Gulf states fail to achieve emerging market status after not implementing required measures
Equity index provider MSCI on Wednesday maintained the UAE and Qatar as frontier markets while keeping South Korea and Taiwan in their emerging market classification, again delaying much-anticipated upgrades.
All four countries remain on review for upgrades in MSCI's next annual reclassification study, the company said in a statement.
A classification promotion for all four countries' equity markets could provide a boost to their stocks by attracting larger pools of investors who track MSCI's benchmark equity indexes.
MSCI also said the Greek equity index faces possible demotion to emerging markets status given it "is no longer in line with developed markets' size requirements with only two index constituents."
Approximately US$7 trillion in assets are benchmarked against MSCI indexes.
For Qatar, MSCI said the "very low foreign ownership limit levels imposed on Qatari companies is expected to be the only remaining impediment to the reclassification of the MSCI Qatar Index to emerging markets."
While the UAE meets all the requirements for promotion, MSCI said there are specific market "accessibility issues" related to custody, clearing and settlement due to a delay in changing the current requirement that international investors still need to operate with a dual account structure.
MSCI had previously denied both Qatar and the UAE promotions in 2009, 2010 and 2011. South Korea has also been under review for four years while Taiwan has been up for promotion for three years, MSCI said in a conference call with reporters.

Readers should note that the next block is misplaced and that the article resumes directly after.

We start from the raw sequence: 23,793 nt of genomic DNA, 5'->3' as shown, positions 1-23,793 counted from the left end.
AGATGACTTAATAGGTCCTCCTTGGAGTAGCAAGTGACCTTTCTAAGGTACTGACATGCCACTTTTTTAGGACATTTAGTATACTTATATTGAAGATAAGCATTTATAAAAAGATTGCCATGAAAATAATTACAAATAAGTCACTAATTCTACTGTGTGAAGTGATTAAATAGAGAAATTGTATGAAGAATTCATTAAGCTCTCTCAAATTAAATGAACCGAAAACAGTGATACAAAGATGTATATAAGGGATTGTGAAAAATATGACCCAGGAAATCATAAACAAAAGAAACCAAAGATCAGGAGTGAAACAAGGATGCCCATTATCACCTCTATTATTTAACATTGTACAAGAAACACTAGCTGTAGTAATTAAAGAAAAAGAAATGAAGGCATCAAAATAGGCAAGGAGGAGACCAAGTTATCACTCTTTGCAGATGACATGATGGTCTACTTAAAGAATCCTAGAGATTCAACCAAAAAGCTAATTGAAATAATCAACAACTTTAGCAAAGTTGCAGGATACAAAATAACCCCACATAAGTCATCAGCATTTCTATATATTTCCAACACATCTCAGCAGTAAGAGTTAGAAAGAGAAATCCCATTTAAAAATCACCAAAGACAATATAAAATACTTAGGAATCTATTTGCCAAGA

Limitations on market accessibility and currency convertibility remain unresolved in the case of both South Korea and Taiwan, MSCI said.
Greece's equity index would be forced out of a developed market ranking if its two index constituents were to shrink further in size, MSCI said.
"The Greek equity market has experienced sharp declines, which are of course associated with the situation in Greece, the economic situation. The market has shrunk quite significantly," Dimitris Melas, MSCI's executive director, told reporters.
The index maker said in its statement that Greek authorities have not been receptive to repeated complaints from the international investment community over their prohibition of in-kind transfers and off-exchange transactions. Stock lending and short-selling opportunities are also not well established.
MSCI may also launch a public consultation process that could lead to Greece's index moving toward "Standalone Market" status if restrictions or capital controls were implemented following a potential exit from the European Monetary Union.
"In that case we'd act more rapidly," said Melas, adding: "I want to make a distinction between a potential Greek exit from the euro zone and the more regular review cycle that we have, which is a 12-month cycle."
Greece is embroiled in a sovereign debt and political crisis that for the moment has come off the boil with a new coalition government that seeks to renegotiate a
€130bn (US$165bn) bailout package from the European Union and International Monetary Fund.
Morocco also faces relegation back to frontier market status from emerging market given a significant decrease in liquidity since 2008.
Argentina could potentially face a removal from its frontier market status if the government continues intervening in the markets. In April it nationalised YPF SA, the nation's largest oil company that was controlled by Spain's Repsol .